Consolidated Business & Enterprise Computing Rant Thread

Discussion in 'Business & Enterprise Computing' started by elvis, Jul 1, 2008.

  1. m0n4g3

    m0n4g3 Member

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    Yeah i'm looking at those numbers and even here in Perth i'm beating those numbers and i ain't no linux guy... :Paranoid:
     
  2. wintermute000

    wintermute000 Member

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    Are you guys talking about the average figures being out, or the upper ranges? And are you taking ex super or " package" (so hate recruiters doing that)

    I'd say 120 ex super is pretty good for high level (true level 3) sysadmin and I'd expect some design chops and infra cross skills in related areas
     
    Last edited: Jan 27, 2017
  3. m0n4g3

    m0n4g3 Member

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    Ex super.

    Mine probably get's pushed out a fair whack due to bonuses from increased gold production.... and it's been gang busters lately with the high gold price for us! :)
     
  4. millsy_c

    millsy_c Member

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    I guess it boils down to work life balance too, mo money mo problems etc
     
  5. Daemon

    Daemon Member

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    We had the same thing here with mining. Boilermakers were suddenly able to earn north of 120k, engineers with project management were getting over 250k. Meanwhile, small businesses who wanted a boilermaker didn't have a hope and couldn't afford to pay that rate then local councils / government departments weren't ever going to pay that amount for engineers. If they do manage to find someone who will work for 1/4 of the current market rates, they're generally not the outstanding engineers.

    It resulted in a lot of work being outsourced and loads more manufacturing sent overseas. Now that we have a downturn, there's plenty of trades being dumped by the mines and they can't simply slot back into their "old" jobs since it's overseas.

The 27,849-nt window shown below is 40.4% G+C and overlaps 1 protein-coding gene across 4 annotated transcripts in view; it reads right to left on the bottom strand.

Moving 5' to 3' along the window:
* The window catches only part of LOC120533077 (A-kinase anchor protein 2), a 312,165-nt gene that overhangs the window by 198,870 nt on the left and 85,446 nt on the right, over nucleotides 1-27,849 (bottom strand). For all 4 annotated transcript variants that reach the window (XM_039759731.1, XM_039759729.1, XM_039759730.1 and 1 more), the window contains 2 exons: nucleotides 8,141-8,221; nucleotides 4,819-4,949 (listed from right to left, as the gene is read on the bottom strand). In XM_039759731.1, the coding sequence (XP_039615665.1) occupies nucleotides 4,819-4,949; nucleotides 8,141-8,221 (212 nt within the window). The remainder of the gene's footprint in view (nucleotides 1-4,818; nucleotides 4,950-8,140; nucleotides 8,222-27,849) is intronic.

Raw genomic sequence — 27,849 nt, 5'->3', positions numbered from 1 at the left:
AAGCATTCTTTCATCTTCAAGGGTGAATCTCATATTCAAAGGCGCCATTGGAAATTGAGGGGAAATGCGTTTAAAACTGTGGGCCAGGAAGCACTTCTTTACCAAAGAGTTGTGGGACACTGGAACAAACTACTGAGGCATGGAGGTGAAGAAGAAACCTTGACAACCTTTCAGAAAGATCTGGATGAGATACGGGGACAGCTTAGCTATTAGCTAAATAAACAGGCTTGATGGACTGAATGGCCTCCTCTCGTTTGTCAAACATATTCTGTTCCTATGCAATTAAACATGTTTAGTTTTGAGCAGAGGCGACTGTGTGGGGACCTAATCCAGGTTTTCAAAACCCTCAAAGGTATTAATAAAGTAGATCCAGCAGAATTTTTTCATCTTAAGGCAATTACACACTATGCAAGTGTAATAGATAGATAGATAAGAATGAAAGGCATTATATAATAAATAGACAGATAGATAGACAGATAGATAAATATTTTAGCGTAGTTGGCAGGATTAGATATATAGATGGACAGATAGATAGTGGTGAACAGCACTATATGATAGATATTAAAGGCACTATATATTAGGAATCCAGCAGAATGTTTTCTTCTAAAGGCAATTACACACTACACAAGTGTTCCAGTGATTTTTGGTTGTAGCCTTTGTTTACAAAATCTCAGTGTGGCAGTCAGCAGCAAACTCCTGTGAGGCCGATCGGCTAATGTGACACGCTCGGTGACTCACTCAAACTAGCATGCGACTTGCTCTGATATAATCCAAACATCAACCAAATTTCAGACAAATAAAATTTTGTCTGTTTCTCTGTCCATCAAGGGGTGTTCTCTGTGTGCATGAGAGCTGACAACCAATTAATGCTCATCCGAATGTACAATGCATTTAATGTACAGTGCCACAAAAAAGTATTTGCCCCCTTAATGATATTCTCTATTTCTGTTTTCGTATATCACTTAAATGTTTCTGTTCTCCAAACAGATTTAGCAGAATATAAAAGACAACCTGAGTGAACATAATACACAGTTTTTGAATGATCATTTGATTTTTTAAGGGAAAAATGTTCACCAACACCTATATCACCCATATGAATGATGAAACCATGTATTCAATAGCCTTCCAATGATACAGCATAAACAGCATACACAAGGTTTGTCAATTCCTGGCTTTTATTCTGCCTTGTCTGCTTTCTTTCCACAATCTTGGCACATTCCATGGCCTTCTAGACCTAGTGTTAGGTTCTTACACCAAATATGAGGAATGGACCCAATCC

Hyper-inflating a marketplace wage wise can have short term gains for employees but long term it's very bad.

    Wage wise, as millsy_c mentions it's about balance. I've done the numbers a few times and a 30% wage increase for a position in Sydney or Canberra meant I had less money in my pocket (housing / cost of living). Earning big numbers doesn't actually give you any gains if you're in a high cost area.

    Have a look at the cost of living in Palo Alto as an example as to how bad it can get. Sure you can earn silly wages for the big names there, but most go backwards anyway. Housing prices have doubled in 10 years (average is now 2.5 million US). Sydney isn't that much better these days either, you have to earn big dollars there simply to survive.
     
  6. OP
    OP
    elvis

    elvis Old school old fool

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    Yeah, I know we've spoken about that in here before. People keep telling me I should move out of "sleepy" Brisbane. But I like sleep.
     
  7. millsy_c

    millsy_c Member

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    Yeah taking into account tax/house prices etc, the wage increase I'd need to get to have the same lifestyle I would have in Brisbane just made it impractical. Unfortunately career prospects are somewhat limited but it's only 40-45 hours of the week after all. Gotta have a balanced life to be happy.